Finding Home

After Fallout

Tomodachi of Fukushima

Tomodachi of Fukushima

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Hiroko Ishikawa

Hiroko Ishikawa

"I’m used to it now, but sometimes I cry still”

Kiyoko Shiga

Kiyoko Shiga

Shiga was forced to evacuate her hometown of 60 years

Matsumota Takeaki

Matsumota Takeaki

He is unconcerned with the health risk of radiation.

Yukio Ito

Yukio Ito

“We didn’t have any idea how to handle radiation”

Naoto Matsumura

Naoto Matsumura

“I can’t just throw their lives away.”

Naraha Jr. High

Naraha Jr. High

The opening of the new school in Naraha meant a chance for families

Takako Ogawa

Takako Ogawa

She restored her shop and rebuilt her business

Picking up the pieces

Life after the 3.11 triple disaster

The heart in darkness

A story of radiation, karaoke and destiny as a group of strangers struggles with the future of a forgotten village

Looking for all the world like he just wandered off the set of “Miami Vice,” Show Takahashi strolled the aisles of a Tomioka grocery store, shopping for food for the first foreign visitors to his Airbnb. Wearing a white jacket, white cargo pants and a pink button-up shirt with the collar up, he had a shopping basket of assorted meats in a basket over his arm...

Fishing in a sea of stigma

3.11 rumors drag Fukushima fishermen down

On a sunny day off the coast of Fukushima, four fishermen pulled a net full of tiny, translucent sardines onto their boat. Laughing and smoking, they pounded the net with their fists to release excess water.  It was a good catch.

 

“Delicious,” one fisherman said, but these sardines were not caught to be eaten. The entire day’s catch would be handed over to the Japanese government and tested for traces of nuclear radiation...

Forbidden foraging

Villagers can gather, but not eat, wild plants

Someone was stealing mushrooms from Hideo Watanabe’s secret spot.

 

The gatherers of Kawauchi Village in Fukushima, Japan, jealously guard places where treasured wild edible plants and mushrooms grow. So when Watanabe discovered that someone had been stealing from his spot, he was outraged.

 

“It was my spot,” he said, emphasizing the words. “Do it yourself!”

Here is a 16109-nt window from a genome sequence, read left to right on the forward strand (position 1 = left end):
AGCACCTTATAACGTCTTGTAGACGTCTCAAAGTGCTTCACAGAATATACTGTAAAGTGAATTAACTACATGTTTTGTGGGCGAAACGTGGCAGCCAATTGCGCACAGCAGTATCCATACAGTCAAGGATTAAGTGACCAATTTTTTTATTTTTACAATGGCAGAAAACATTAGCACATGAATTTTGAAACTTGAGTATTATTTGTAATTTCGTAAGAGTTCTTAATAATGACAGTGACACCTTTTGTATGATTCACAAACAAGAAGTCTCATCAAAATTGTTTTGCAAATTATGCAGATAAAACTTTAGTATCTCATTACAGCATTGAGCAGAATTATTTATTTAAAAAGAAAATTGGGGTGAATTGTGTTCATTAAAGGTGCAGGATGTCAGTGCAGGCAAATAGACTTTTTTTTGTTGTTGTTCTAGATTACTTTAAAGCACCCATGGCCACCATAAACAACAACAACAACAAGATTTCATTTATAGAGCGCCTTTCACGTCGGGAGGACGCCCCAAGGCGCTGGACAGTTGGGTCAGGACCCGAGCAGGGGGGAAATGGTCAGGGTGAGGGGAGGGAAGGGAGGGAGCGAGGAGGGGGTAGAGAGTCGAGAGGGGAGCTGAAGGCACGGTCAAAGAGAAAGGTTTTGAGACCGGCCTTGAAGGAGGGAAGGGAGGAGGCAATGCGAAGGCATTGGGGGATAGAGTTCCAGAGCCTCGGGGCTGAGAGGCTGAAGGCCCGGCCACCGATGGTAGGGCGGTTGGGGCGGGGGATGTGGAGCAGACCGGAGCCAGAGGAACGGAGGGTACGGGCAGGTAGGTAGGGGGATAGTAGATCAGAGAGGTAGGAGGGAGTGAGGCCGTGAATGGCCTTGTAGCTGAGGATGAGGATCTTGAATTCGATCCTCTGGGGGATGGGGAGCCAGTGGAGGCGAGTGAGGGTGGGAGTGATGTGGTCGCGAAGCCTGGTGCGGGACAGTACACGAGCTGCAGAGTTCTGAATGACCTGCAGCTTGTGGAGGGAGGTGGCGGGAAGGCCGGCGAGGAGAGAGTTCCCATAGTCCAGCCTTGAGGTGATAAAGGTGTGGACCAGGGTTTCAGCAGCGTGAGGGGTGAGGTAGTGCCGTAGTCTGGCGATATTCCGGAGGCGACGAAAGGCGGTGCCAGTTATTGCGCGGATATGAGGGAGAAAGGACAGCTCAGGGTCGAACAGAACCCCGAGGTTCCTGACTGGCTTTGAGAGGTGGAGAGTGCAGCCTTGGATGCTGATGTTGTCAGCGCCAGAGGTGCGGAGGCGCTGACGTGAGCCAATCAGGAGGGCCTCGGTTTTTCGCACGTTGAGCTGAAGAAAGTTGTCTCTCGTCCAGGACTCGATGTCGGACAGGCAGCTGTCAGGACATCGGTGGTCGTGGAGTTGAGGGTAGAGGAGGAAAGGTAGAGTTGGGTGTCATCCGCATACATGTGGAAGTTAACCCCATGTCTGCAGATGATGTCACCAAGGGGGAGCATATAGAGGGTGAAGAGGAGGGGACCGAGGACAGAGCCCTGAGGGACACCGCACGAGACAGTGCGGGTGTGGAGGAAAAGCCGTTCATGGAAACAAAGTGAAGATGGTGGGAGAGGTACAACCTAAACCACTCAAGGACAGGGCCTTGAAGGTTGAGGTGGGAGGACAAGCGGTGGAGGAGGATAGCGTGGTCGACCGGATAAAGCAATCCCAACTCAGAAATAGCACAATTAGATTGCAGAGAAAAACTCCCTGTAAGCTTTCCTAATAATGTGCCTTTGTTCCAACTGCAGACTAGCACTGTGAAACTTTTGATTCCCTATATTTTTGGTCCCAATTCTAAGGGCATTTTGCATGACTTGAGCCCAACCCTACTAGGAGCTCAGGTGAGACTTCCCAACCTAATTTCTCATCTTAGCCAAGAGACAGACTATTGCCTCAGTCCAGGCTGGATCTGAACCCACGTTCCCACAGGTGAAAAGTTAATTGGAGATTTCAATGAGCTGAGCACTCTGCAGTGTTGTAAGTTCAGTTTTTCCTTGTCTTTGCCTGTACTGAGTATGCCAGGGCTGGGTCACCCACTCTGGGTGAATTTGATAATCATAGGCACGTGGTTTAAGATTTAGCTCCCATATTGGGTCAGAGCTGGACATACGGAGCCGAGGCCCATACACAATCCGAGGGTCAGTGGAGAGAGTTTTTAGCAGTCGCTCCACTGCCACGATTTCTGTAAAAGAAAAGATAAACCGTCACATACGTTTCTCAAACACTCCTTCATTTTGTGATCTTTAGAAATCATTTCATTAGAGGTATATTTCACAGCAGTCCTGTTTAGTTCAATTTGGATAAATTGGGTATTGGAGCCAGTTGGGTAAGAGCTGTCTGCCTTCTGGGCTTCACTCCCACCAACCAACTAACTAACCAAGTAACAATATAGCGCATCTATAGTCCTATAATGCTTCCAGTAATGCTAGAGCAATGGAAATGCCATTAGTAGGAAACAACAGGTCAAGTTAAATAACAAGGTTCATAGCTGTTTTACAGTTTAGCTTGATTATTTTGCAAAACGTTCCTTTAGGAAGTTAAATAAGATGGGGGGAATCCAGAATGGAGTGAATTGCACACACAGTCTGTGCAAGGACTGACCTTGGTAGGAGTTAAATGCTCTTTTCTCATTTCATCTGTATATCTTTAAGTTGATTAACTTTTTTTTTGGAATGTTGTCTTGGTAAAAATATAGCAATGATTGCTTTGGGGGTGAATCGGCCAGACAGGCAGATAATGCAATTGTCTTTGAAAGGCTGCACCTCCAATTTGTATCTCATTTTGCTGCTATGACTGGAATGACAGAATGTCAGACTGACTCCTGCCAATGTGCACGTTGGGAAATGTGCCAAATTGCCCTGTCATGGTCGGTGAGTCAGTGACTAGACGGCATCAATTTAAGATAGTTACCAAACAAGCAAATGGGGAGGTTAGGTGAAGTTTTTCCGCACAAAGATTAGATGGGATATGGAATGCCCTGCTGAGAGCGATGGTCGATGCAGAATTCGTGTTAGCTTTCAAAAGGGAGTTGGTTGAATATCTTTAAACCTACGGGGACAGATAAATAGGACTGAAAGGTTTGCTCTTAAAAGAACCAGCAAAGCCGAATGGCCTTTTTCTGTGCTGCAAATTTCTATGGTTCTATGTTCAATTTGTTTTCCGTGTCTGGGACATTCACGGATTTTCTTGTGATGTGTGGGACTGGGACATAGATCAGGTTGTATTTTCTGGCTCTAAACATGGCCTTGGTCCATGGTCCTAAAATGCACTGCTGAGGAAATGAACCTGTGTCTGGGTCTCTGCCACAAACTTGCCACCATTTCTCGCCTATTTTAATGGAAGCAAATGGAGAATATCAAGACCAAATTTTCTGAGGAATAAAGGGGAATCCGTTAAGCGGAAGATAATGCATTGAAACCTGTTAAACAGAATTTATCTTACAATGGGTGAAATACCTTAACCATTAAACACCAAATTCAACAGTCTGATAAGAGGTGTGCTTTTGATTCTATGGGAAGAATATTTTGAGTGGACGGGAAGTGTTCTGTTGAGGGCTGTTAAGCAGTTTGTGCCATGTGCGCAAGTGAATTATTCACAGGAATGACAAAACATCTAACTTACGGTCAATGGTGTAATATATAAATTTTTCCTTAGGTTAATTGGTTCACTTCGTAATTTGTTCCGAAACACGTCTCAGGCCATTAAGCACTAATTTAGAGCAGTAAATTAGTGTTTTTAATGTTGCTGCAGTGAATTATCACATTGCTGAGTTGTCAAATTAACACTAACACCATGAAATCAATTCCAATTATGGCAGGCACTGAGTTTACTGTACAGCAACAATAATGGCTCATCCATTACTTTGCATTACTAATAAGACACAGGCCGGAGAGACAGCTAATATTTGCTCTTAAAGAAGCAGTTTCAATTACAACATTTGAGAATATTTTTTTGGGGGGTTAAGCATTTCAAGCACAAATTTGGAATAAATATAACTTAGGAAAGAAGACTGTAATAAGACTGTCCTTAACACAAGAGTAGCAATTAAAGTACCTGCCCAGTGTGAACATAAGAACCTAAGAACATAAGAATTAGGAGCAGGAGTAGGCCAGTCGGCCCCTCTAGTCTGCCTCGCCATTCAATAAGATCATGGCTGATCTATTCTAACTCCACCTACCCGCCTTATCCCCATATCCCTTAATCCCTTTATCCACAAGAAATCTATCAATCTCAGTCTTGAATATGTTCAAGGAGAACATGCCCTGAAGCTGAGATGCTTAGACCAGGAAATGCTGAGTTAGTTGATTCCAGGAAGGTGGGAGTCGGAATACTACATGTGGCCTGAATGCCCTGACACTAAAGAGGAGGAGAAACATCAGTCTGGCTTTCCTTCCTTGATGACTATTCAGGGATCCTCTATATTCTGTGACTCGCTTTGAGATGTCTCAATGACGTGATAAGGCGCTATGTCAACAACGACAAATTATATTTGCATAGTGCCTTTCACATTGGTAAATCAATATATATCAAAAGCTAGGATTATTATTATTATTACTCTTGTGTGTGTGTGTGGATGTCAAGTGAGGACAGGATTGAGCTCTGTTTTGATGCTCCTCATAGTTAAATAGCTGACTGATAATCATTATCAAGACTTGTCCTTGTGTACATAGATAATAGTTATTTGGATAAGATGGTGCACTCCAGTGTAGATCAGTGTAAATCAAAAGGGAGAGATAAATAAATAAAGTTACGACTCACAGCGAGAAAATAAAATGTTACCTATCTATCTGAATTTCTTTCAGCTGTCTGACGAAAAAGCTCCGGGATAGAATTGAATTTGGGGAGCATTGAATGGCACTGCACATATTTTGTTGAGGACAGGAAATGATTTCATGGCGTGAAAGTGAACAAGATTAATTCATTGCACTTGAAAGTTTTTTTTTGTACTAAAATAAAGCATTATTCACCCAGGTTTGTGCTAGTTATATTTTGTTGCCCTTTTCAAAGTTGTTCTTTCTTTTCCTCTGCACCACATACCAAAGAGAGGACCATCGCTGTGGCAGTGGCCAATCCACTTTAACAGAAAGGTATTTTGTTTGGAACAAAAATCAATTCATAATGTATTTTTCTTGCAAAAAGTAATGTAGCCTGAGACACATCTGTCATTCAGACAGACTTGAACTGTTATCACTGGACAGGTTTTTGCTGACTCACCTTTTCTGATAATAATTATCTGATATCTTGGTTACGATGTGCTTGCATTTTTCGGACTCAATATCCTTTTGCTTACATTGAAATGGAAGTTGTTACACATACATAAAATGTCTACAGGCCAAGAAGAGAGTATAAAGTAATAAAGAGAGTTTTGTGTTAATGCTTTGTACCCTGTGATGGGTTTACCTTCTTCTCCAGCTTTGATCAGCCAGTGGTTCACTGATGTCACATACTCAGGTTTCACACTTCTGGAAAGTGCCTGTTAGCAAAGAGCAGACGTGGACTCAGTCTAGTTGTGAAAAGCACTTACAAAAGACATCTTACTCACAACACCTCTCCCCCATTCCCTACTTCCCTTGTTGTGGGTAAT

The next time he went foraging, Watanabe picked everything he found, so no one else could.

 

But Watanabe doesn’t eat the wild plants and mushrooms he gathers. Since Kawauchi’s forests were contaminated with radioactive cesium in March 2011, residents are no longer permitted to eat what they gather...

Chopsticks of hope

Written by Tate Samata

Masayuki Takahashi didn’t hear the rumbling over the bladed machinery severing cedar logs into thin slices. He was used to the shaking; but when his three-ton saw jolted a foot to the left, he knew there were other forces at play. As wood blocks flew off shelves of his woodshop, he darted outside. The electric line above him twirled like a jump rope; the earth tremored forcefully beneath his feet...

Written by Tate Samata

The nuclear meltdown next door

Written by Jana Wiegand

Clear plastic taped over the upholstered seats crinkled when we sat down on the tour bus. All our backpacks and all but one camera were locked in a room, guarded by Tokyo Electric Power Company (TEPCO) officials. We left the town of Tomioka, where evacuation orders had just lifted two months ago, and drove into the no-go zone...

Scraping Fukushima clean

Video by Jack Ginsburg and Katy Spence

In the quiet countryside near Tomioka town, the sound of an excavator tore the solitude, its operator scraping the earth away. The man at the controls put retirement on hold to help restore this area, damaged by radiation after the destruction of the Fukushima-Daiichi Nuclear Power Plant. 

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